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In many clinical and animal studies, the outcome is survival time. The goal of the study is to determine whether a treatment changes survival. Prism creates survival curves, using the product limit method of Kaplan and Meier, and compares survival curves using both the logrank test and the Gehan-Wilcoxon test.

Censored data

Creating a survival curve is not quite as easy as it sounds. The difficulty is that you rarely know the survival time for each subject.

Some subjects may still be alive at the end of the study. You know how long they have survived so far, but don't know how long they will survive in the future.

Others drop out of the study -- perhaps they moved to a different city or wanted to take a medication disallowed on the protocol. You know they survived a certain length of time on the protocol, but don't know how long they survived after that (or do know, but can't use the information because they weren't following the experimental protocol). In both cases, information about these patients is said to be censored.

You definitely don't want to eliminate these censored observations from your analyses -- you just need to account for them properly.The term “censored” seems to imply that the subject did something inappropriate. But that isn't the case. The term “censored” simply means that you don't know, or can't use, survival beyond a certain point. Prism automatically accounts for censored data when it creates and compares survival curves.

Not just for survival

The term survival curve is a bit restrictive as the outcome can be any well-defined end point that can only happen once per subject. Instead of death, the endpoint could be occlusion of a vascular graft, first metastasis of a tumor, or rejection of a transplanted kidney. The event does not have to be dire. The event could be restoration of renal function, discharge from a hospital, or graduation.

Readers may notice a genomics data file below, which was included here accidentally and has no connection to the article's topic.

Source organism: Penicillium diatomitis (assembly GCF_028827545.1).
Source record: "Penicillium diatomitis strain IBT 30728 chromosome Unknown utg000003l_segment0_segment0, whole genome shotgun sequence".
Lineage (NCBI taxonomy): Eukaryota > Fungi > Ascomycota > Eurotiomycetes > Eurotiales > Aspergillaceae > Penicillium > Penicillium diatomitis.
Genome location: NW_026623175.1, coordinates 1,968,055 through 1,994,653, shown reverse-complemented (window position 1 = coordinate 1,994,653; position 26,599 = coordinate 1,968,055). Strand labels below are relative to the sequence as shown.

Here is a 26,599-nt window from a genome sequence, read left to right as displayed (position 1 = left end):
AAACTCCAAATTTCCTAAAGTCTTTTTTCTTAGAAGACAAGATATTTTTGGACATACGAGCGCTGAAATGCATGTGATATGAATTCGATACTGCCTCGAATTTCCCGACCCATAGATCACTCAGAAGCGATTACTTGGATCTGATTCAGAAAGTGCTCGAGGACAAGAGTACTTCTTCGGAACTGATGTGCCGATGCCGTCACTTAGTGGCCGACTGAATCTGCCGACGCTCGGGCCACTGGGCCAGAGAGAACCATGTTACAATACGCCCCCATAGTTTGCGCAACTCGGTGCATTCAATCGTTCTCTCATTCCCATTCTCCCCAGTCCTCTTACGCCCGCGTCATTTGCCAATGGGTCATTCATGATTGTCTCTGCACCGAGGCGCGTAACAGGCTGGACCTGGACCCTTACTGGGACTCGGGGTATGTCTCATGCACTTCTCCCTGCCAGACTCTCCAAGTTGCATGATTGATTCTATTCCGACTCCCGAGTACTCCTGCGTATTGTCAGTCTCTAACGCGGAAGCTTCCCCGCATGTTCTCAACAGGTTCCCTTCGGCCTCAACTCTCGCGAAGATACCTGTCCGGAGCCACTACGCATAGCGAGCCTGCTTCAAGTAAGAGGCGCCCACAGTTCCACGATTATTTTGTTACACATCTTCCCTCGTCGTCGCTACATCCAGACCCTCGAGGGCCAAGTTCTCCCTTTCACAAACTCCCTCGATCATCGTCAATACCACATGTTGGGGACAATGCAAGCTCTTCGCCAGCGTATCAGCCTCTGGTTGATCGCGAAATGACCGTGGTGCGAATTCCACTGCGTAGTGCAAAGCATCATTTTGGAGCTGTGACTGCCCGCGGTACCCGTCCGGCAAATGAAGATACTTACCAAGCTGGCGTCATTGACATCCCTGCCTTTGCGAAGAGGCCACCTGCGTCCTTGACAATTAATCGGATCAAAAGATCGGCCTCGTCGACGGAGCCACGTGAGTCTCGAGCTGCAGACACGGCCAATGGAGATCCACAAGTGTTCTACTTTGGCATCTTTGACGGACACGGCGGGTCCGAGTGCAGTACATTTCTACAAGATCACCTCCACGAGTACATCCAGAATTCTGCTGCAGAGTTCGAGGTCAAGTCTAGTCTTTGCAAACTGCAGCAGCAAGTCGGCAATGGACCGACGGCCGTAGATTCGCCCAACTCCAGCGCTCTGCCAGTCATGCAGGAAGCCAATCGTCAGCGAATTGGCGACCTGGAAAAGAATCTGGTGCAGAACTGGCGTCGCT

Analyzing other kinds of survival data

Some kinds of survival data are better analyzed with nonlinear regression. For example, don't use the methods described in this section to analyze cell survival curves plotting percent survival (Y) as a function of various doses of radiation (X). The survival methods described in this chapter are only useful if X is time, and you know the survival time for each subject.

Proportional hazards regression

The analyses built in to Prism can compare the survival curves of two or more groups. But these methods (logrank test, Gehan-Breslow-Wilcoxon test) cannot handle data where subjects in the groups are matched, or when you also want to adjust for age or gender or other variables. For this kind of analysis, you need to use proportional hazards regression, which Prism does not do.

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